Thursday, October 16, 2008

Je me souviens

[The following sermon was preached in the Chapel of the Epiphany at Vancouver School of Theology on 16 October 2008 and was modified from a sermon preached at St Faith's Anglican Church on 13 October 2008. The readings are the first set for Thanksgiving: Deuteronomy 8.7-18; Psalm 65; 2 Corinthians 9.6-15 and Luke 17.11-18.]

When our children, David, Anna and Owen, were younger, we frequently played re-cordings of Broadway musicals. The three of them, with their youthful abilities to pick the lyrics of songs quickly, devoured these recordings. On some of our road trips, they would entertain us by giving impromptu performances of Joseph and the Technicolor Dream Coat or The Phantom of the Opera or Jesus Christ Superstar or Cats.

In Andrew Lloyd Webber’s Cats there is a poignant scene where Grizabella, the nce glamorous now shabby cat who left the tribe to explore the world and has suffered that world’s cruelties, returns. She is shunned by the older cats and provokes discomfort among the younger ones. But Grizabella has returned seeking what she can only find among her tribe, the opportunity to be the cat to whom Old Deuteronomy, the chief of the tribe, be-stows the gift of re-birth.

I think that there are few Broadway songs that evoke the despair and longing for meaning as clearly and as powerfully as Grizabella’s solo, ‘Memory’. Perhaps some of you have seen the musical or the film version or even heard it on the radio.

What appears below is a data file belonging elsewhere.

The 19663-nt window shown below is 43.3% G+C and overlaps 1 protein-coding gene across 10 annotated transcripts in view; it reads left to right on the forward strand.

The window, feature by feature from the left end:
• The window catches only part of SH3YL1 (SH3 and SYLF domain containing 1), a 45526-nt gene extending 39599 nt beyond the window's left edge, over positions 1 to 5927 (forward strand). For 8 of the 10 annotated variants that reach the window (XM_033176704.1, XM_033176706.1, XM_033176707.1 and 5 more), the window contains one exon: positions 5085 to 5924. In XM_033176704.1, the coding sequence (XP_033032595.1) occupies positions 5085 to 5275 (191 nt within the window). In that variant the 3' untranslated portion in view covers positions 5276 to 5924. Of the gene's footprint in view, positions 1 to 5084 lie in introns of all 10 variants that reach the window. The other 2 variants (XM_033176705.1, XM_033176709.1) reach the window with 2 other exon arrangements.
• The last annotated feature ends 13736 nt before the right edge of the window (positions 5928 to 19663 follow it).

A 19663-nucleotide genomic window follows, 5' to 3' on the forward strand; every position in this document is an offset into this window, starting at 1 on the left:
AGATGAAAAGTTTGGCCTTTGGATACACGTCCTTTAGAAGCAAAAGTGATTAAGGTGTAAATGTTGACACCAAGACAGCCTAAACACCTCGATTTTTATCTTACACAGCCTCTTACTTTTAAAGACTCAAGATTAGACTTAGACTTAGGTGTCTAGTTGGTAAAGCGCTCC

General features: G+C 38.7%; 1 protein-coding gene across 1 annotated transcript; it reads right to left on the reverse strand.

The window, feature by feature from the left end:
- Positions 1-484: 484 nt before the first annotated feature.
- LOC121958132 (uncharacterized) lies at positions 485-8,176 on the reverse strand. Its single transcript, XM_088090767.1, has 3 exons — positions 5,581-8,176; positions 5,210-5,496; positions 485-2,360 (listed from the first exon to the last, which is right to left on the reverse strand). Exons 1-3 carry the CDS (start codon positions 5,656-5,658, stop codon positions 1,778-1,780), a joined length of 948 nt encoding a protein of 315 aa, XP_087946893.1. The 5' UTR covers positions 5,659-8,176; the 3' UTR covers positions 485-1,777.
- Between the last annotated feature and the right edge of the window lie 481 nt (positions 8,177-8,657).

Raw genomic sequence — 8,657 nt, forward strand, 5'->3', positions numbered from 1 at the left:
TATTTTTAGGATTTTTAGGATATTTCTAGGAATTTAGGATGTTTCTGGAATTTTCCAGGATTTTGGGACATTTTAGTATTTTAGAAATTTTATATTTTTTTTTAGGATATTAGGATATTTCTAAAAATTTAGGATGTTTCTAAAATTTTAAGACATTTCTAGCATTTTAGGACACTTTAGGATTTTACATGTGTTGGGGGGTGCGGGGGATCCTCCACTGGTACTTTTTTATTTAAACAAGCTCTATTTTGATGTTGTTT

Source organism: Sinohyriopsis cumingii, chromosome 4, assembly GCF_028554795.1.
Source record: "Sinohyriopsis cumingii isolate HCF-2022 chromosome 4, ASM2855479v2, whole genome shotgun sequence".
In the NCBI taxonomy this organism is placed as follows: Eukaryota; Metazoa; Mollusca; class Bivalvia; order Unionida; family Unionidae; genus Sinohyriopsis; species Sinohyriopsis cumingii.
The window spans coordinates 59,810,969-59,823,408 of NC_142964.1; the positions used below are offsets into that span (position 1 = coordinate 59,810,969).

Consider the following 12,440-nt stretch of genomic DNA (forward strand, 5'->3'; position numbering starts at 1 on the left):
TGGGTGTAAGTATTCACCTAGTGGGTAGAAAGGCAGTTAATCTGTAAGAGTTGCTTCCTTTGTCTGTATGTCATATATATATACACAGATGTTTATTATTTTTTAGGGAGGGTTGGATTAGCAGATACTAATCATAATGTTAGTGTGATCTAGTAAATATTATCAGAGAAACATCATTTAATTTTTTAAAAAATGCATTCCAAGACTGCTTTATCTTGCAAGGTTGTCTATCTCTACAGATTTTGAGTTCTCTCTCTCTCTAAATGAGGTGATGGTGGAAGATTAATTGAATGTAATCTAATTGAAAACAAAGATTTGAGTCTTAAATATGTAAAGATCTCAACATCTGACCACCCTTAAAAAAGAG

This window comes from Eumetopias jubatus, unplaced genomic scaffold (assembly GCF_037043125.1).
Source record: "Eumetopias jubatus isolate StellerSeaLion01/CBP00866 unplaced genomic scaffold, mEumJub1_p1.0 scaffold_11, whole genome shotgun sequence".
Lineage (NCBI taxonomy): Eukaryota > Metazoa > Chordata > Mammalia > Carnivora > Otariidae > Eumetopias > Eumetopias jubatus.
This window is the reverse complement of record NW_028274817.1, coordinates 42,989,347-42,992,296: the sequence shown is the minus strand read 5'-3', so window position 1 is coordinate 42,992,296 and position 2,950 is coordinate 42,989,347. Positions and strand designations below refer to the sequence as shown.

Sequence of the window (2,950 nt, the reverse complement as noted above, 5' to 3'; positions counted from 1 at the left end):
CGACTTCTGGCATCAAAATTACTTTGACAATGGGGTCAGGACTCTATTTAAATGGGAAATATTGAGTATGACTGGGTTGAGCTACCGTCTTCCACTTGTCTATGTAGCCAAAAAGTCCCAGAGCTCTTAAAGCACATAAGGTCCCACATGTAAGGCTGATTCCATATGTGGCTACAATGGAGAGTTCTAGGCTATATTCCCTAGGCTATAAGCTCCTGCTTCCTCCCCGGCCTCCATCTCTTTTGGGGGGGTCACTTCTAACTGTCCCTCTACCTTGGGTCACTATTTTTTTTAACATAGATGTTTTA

See the dew on the sunflower
And a rose that is fading.
Roses wither away.
Like the sunflower
I yearn to turn my face to the dawn.
I am waiting for the day.

Not a sound from the pavement.
Has the moon lost her memory?
She is smiling alone.
In the lamplight
The withered leaves collect at my feet.
And the wind begins to moan.

All alone in the moonlight
I can smile at the old days.
I was beautiful then.
I remember the time I knew what happiness was.
Let the memory live again.

Every streetlamp
Seems to beat a fatalistic warning.
Someone mutters,
And the streetlamp gutters,
And soon it will be morning.

I must wait for the sunrise.
I must think of a new life
And I mustn’t give in.
When the dawn comes,
Tonight will be a memory too.
And a new day will begin.

Burnt out ends of smoky days,
The stale cold smell of morning.
The streetlamp dies, another night is over,
Another day is dawning.

Touch me.
It’s so easy to leave me
All alone with the memory
Of my days in the sun.
If you touch me,
You’ll understand what happiness is.

A new day has begun.